Section 5.7


Course numbering is a nearly universal system for providing a short, unique identifier for each course taught by a university. Numbers may also be used to indicate attributes of a course for advising or administrative purposes. In general terms, for example, students may assume that courses with higher numbers require more prior knowledge or employ a more sophisticated approach to learning than courses with low numbers. The State of Ohio also provides different levels of subsidy to the university for courses requiring differing levels of understanding. The course numbering system can be a rough but imperfect indicator of subsidy level. Whether it is intended for student information or in the context of subsidy, however, course numbering is used in practice as a general guide to the curriculum rather than as a strict classification scheme. At BGSU, undergraduate course numbers have the following significance:

  • Courses numbered 99 and below are developmental. Credit may not be applied toward any degree program. Unlike other numbering "rules," this restriction may not be violated.
  • Courses numbered from 1000 to 1999 are ordinarily for freshmen and sophomores.
  • Courses numbered from 2000 to 2999 are for sophomore, juniors, and seniors and are not ordinarily open to freshmen.
  • Courses numbered from 3000 to 4999 are ordinarily open to juniors and seniors but under exceptional circumstances may be taken by a freshman or sophomore upon the recommendation of an adviser and with the written approval of the instructor of the course or the chair of the department concerned.

Departments may attach significance to finer subdivisions of this numbering system. For example, courses within a single specialization or courses with a common presentation format (e.g., studio, lab, practicum) might have numbers in the same decade. Many departments reserve numbers in the 4900 decade for capstone experiences such as workshops, proseminars, and senior reading courses.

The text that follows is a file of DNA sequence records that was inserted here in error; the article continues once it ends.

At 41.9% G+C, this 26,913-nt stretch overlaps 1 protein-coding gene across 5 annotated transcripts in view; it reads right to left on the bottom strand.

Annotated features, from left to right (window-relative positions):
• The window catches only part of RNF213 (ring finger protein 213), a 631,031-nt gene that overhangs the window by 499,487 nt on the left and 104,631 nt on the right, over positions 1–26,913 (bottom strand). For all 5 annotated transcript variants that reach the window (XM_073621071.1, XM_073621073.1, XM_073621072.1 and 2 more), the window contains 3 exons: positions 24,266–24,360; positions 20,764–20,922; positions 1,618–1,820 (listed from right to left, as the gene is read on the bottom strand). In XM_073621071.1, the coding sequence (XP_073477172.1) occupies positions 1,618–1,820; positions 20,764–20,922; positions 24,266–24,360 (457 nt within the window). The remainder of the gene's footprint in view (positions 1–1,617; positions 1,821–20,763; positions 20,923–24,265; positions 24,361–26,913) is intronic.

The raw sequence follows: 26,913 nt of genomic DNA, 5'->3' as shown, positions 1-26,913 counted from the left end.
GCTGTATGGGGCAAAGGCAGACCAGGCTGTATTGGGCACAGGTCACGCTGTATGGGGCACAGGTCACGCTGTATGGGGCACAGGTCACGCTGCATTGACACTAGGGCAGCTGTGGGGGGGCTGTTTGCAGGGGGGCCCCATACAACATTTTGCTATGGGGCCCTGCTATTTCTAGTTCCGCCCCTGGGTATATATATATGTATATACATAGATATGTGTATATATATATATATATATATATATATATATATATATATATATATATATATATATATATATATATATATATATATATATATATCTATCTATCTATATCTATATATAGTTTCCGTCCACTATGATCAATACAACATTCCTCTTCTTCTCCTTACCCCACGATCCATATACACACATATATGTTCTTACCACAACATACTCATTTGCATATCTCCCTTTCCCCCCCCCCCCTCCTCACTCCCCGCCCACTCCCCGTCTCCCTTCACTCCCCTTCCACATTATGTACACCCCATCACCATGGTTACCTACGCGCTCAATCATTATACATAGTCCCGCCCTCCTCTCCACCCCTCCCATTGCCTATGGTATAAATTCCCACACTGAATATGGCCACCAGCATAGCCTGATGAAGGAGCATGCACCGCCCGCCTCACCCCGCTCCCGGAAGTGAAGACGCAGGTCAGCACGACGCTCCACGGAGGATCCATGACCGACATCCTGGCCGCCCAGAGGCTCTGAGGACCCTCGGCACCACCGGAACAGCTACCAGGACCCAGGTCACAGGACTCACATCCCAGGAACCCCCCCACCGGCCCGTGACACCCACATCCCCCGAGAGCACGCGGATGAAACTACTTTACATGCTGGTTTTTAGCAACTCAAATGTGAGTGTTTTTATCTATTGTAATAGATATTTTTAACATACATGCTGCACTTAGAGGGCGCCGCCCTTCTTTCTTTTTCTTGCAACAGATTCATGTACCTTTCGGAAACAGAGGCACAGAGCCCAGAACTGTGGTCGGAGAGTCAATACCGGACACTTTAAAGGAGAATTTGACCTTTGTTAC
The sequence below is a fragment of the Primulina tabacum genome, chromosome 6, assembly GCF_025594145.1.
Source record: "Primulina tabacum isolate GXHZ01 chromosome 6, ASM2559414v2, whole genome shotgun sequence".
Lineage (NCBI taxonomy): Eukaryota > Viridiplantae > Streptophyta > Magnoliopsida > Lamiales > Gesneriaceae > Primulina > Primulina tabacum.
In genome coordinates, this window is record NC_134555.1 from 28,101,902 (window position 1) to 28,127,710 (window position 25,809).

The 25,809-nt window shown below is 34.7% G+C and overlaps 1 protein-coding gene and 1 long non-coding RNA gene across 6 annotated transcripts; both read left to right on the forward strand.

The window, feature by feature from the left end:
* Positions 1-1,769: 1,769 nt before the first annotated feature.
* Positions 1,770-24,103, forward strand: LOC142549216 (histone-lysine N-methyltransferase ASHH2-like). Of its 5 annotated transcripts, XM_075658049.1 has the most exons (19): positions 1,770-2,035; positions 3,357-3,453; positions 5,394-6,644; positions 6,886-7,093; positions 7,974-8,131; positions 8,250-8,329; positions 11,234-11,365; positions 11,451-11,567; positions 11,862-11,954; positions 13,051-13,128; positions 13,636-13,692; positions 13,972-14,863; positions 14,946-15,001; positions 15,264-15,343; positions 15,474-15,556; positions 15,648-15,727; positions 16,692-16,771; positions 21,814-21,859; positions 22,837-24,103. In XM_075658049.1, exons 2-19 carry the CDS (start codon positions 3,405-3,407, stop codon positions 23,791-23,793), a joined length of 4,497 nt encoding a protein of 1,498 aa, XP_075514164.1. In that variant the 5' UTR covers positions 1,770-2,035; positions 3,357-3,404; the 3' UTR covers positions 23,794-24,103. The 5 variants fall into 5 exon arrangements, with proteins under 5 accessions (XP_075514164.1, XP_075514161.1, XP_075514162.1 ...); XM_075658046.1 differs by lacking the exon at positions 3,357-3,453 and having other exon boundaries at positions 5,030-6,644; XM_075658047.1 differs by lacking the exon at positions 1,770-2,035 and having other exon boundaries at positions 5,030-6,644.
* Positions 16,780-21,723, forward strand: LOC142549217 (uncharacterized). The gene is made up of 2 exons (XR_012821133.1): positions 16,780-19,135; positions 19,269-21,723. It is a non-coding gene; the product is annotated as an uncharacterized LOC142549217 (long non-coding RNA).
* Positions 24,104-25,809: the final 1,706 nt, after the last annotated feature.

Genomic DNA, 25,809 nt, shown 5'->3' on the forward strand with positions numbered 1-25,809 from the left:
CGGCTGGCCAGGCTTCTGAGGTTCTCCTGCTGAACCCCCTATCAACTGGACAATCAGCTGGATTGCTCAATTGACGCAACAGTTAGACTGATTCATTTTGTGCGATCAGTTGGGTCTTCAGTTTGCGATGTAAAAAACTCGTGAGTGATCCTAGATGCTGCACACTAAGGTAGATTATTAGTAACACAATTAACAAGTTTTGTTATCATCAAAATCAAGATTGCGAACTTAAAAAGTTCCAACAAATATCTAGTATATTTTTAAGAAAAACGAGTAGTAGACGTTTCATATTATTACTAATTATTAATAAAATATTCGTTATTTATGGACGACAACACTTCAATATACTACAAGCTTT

A course number may need to be assigned because an entirely new course has been created or because an existing course has been modified substantially enough that it is to be considered new (see Guidelines for Updating Courses). In either case, the department or program offering the course may indicate its preference for a number, but the Office of Registration and Records has the final responsibility and authority for making the assignment.

Creating a course number requires that a course be added to the official Course Inventory that is submitted to the Ohio Board of Regents, be added to the next printed Undergraduate Catalog and to its current version on the World Wide Web, and be added to the University's Student Information System (SIS). Within the Degree Audit Record System (DARS), course numbers are maintained in computerized lists of courses that satisfy BGSU degree requirements. They also appear in equivalency tables that help equate BGSU courses to those that students take elsewhere and present here for transfer credit. Many other institutions also add courses offered by Bowling Green State University to their own equivalency tables. A network of equivalency tables thus allows for the calculation and communication of transferability of course credit among institutions, making it possible to evaluate the transcripts of students who move from one place to another.

Because course numbers have meaning for many purposes both on and off campus, there must not be any ambiguity about which course a particular number identifies. Therefore, when a course is eliminated there is a period during which its number is retired and may not be used for another course. The guidelines that apply to the process of assigning course numbers are these:

  • A department or program proposing a change that will involve assigning a new course number should indicate its preference for a number on a Blue Sheet. The request should indicate, at a minimum, whether the course is to be at the 1000, 2000, 3000, or 4000 level. The Registrar will fill a request for a course to be numbered lxxx, for example, by choosing an unused number between 1000 and 1999. A request for 12xx would be filled by an available number between 1200 and 1299. A request for 1260 would be filled by 1260, if that number is available.
  • Changing the title or content of an existing course so substantially that it is no longer considered the same course requires the assignment of a new number, whether it has been specifically requested or not. The Registrar will not make such a change without the express knowledge and approval of the department.
  • A number that has already been used on the Course Inventory may not be reassigned to represent a different course until the old course has been deleted from the Inventory for at least 5 years.

Should you ever have a question about the number for a course under your supervision, please contact your college office, the office of the Provost/VPAA, or the Registrar.